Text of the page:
David Sangree weighed in on Great Wolf Lodge’s newest indoor waterpark resort in Garden Grove, California in a Voice of OC article. The $250 million resort includes a 603-room hotel and a 105,000-square foot indoor waterpark. Congratulations to our client, Great Wolf Resorts, on another great achievement!
Published by: The Voice of OC/Thy Vo
Published date: February 2016
The Great Wolf Lodge Waterpark Hotel in Garden Grove opens this week after more than a decade of planning by city officials, who hope the Wisconsin-based chain resort will draw Disneyland Resort visitors out of nearby Anaheim and into Garden Grove.
It is arguably the city’s biggest bet ever, with $100 million in public funds going toward a $250 million resort that includes a 603-room hotel with a 105,000-square foot indoor waterpark, the first of its kind in Southern California.
If it’s successful, officials say the waterpark hotel will more than pay for itself over the next decade, by bringing in more than $8 million in tax revenue a year and creating 700 new jobs.
And that revenue would be crucial to Garden Grove, which is banking on the success of the resort to help pull the city out of the ongoing budget crisis it has been experiencing since Gov. Jerry Brown ended redevelopment in 2011.
“When the hotel is fully operational it will bring in millions to the general fund to help maintain and expand city services to citizens,” said city councilman Kris Beard. “So, it’s fair to say the anticipated success of this project will be a long term ‘win-win’ for the community and the Great Wolf Lodge.”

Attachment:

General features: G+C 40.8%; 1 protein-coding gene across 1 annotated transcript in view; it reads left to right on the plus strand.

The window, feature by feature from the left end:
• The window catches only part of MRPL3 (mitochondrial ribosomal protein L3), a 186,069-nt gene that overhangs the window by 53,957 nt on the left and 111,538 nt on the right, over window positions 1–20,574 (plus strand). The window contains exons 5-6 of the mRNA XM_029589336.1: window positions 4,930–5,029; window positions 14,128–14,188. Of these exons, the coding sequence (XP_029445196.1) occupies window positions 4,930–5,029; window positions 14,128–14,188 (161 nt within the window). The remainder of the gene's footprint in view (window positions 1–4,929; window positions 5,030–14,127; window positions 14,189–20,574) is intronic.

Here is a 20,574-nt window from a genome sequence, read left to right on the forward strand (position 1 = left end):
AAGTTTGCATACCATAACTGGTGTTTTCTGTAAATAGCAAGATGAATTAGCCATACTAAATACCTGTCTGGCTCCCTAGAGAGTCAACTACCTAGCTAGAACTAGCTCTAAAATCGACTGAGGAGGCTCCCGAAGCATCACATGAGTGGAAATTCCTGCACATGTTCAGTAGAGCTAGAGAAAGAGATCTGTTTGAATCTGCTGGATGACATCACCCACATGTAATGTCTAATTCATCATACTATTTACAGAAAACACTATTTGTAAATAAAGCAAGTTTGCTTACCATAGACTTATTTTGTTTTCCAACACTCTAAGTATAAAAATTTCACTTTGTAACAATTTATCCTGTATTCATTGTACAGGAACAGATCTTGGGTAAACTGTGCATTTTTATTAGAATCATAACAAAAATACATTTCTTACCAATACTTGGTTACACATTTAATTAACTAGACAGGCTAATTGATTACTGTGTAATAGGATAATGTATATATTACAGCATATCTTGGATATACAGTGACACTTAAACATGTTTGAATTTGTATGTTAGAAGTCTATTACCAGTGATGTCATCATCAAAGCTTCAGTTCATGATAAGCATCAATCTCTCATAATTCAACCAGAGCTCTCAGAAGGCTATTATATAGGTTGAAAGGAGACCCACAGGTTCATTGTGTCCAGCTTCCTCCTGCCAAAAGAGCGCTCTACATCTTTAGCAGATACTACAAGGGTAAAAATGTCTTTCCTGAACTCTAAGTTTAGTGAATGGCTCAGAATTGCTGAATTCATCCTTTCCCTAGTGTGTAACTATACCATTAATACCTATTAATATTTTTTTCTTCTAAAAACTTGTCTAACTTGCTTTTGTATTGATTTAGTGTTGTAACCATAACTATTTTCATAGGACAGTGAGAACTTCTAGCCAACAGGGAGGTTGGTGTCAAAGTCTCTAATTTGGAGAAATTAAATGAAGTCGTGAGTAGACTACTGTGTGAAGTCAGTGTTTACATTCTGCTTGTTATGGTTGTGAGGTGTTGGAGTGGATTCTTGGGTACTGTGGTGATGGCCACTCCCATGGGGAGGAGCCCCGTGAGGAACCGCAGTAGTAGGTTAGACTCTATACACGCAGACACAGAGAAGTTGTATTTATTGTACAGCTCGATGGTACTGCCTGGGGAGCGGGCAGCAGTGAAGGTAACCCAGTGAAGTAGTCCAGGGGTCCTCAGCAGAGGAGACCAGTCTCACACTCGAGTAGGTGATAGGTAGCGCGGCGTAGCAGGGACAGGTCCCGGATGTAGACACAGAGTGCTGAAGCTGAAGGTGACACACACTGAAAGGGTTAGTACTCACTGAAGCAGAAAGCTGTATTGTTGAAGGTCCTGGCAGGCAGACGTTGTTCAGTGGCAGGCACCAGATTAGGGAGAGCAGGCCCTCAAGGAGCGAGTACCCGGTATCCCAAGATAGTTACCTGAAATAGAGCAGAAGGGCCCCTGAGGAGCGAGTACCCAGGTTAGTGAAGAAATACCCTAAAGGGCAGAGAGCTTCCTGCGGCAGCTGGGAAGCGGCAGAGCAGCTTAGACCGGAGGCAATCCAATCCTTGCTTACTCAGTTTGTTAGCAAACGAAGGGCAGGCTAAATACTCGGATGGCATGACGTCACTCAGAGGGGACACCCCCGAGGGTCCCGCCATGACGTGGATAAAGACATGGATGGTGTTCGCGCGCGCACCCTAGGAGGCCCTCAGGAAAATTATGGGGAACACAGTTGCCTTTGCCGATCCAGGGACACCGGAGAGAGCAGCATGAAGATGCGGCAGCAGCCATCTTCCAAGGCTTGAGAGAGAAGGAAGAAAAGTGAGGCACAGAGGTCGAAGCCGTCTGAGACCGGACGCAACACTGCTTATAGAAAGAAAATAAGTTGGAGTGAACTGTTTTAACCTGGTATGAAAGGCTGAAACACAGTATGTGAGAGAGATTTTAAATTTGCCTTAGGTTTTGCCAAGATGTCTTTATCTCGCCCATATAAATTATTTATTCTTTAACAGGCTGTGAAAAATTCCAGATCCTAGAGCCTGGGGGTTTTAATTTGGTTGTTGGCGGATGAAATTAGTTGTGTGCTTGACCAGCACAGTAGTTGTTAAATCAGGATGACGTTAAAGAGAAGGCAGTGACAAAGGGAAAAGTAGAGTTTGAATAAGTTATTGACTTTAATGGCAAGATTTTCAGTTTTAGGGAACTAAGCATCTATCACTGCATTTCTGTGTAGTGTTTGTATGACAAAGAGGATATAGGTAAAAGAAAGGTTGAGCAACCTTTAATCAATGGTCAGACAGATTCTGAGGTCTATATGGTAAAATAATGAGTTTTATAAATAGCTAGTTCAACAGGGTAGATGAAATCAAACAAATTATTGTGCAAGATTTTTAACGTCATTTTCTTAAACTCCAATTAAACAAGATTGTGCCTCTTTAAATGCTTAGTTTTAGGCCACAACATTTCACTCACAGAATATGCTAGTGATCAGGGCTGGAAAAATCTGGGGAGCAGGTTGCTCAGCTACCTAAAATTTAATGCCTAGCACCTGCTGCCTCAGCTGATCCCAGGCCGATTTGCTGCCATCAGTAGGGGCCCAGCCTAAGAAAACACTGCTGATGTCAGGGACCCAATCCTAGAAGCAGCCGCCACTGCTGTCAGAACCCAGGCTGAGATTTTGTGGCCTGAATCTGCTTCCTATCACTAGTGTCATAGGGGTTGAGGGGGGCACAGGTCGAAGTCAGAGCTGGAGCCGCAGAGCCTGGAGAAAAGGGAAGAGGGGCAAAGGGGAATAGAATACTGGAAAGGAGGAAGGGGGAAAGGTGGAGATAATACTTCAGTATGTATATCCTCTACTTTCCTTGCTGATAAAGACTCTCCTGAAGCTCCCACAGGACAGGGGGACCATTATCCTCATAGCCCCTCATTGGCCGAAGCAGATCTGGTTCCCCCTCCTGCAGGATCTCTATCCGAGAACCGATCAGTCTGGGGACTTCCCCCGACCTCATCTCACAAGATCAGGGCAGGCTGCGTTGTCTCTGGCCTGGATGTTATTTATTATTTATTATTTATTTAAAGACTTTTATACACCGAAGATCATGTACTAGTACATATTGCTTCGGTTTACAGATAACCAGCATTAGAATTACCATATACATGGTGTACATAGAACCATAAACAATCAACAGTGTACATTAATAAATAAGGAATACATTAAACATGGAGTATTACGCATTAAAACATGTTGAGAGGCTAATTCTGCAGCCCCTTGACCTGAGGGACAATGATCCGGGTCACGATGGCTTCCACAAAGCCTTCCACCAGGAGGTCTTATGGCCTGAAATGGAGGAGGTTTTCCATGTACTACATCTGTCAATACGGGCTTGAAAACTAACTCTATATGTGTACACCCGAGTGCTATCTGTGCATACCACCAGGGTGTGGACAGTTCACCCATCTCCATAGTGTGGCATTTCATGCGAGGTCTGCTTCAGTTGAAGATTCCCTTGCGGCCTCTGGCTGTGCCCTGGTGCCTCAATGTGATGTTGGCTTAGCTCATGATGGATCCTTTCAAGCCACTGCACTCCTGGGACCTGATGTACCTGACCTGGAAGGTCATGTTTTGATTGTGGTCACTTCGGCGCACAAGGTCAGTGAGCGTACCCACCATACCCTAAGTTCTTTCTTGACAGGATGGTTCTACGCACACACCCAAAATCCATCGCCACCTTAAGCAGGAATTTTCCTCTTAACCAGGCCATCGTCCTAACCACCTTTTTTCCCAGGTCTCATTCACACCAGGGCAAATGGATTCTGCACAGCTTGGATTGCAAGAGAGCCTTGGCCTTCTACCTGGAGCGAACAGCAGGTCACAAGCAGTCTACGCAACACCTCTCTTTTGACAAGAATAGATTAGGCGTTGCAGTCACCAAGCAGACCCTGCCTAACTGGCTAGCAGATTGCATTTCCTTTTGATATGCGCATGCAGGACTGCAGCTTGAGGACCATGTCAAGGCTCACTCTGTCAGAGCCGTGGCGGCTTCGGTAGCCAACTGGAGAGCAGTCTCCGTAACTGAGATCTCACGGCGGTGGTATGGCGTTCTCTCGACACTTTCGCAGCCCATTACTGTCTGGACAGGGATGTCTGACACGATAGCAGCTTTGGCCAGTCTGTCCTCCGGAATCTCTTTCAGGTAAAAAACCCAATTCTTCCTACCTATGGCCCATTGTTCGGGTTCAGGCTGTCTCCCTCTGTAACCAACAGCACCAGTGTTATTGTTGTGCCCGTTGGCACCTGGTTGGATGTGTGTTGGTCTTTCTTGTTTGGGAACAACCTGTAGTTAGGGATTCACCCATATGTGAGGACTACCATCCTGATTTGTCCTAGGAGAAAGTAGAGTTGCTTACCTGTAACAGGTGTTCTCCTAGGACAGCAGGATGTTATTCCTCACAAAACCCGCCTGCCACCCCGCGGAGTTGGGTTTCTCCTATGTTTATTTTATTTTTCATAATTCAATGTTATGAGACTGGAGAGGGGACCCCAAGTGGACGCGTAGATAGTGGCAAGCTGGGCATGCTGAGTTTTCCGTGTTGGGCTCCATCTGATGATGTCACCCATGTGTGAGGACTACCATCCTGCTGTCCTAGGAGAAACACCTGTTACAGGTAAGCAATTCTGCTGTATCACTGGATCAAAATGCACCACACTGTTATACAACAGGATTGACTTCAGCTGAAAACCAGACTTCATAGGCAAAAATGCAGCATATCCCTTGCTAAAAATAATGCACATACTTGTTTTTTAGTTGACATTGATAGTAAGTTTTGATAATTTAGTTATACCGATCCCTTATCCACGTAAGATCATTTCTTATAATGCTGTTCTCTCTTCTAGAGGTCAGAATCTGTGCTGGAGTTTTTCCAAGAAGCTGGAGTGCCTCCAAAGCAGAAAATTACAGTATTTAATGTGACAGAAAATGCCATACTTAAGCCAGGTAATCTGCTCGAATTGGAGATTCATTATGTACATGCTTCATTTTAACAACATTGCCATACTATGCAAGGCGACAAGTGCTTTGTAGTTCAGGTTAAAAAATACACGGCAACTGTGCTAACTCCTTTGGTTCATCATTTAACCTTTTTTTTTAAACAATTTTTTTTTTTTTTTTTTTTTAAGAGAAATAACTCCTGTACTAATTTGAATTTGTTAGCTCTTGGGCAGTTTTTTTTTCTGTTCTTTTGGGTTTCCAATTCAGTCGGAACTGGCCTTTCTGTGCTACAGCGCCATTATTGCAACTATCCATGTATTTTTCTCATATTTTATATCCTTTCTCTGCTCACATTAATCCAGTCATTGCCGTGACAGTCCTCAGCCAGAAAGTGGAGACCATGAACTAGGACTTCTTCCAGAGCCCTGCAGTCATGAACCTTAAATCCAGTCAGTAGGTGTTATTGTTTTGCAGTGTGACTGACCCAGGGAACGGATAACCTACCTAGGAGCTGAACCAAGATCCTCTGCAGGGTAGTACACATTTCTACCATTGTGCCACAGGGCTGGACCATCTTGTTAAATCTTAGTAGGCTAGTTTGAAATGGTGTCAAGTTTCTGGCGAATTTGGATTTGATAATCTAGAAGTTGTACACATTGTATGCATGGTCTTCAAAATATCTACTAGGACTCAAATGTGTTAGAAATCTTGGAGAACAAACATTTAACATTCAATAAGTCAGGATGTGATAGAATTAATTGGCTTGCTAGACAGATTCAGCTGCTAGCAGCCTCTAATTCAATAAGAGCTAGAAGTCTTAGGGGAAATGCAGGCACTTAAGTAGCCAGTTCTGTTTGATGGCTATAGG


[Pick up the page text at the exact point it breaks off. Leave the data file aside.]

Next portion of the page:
Some residents, meanwhile, have questioned whether the benefits of the millions spent subsidizing the hotel will trickle back down to taxpayers for citywide services and improvements.
As part of the city’s deal with Great Wolf Resorts and developer McWhinney Enterprises, the city’s redevelopment agency swallowed the $20.8 million cost of acquiring and preparing 10.3 acres of property for the Waterpark Hotel, then transferring it to the developer at no cost.
They later paid at least $1.9 million to settle the cost of relocating 30 low-income families living in a trailer park on the property into affordable housing, not including the cost of legal fees for the five-year court battle over the relocation payments.
The developer also received a $47 million lump sum from city redevelopment funds, $5 million of which was paid after the completion of the parking structure and the remaining $42 million to be paid 30 days after the resort opens for business.
Interest payments on the 20-year bond financing that lump sum will likely add another $23 million to the total, said city finance director Kingsley Okereke. Annually, the redevelopment agency will pay an average of $3.2 million in debt service payments on those bonds.
The city was also required to make $5.2 million in improvements to the sidewalk and streets around the property as part of their agreement.
The development agreement also includes the possibility of a 200-room expansion to the hotel, which would include a 10-year, 50 percent tax rebate on bed taxes and another 12-year, 50 percent tax rebate on sales and property tax for the expanded portion of the hotel.
A Controversial Topic
The subsidy package in itself is not unusual — cities routinely use generous tax subsidies to build stadiums, convention centers and other tourism magnets. It’s a smaller subsidy compared to a controversial $158-million subsidy the city of Anaheim gave to a luxury hotel developer a few years back.
But there are plenty of critics of subsidy strategies who say that any public money spent on subsidies for private projects could always be going somewhere else, such as road or neighborhood improvements.
And Garden Grove is certainly taking a chance by betting so much on an indoor waterpark in Southern California.
David Sangree, a hotel and waterpark consultant and president of the consulting firm Hotel and Leisure Advisors, said the subsidy from Garden Grove is among the largest public subsidies for a waterpark resort of this type in the country.
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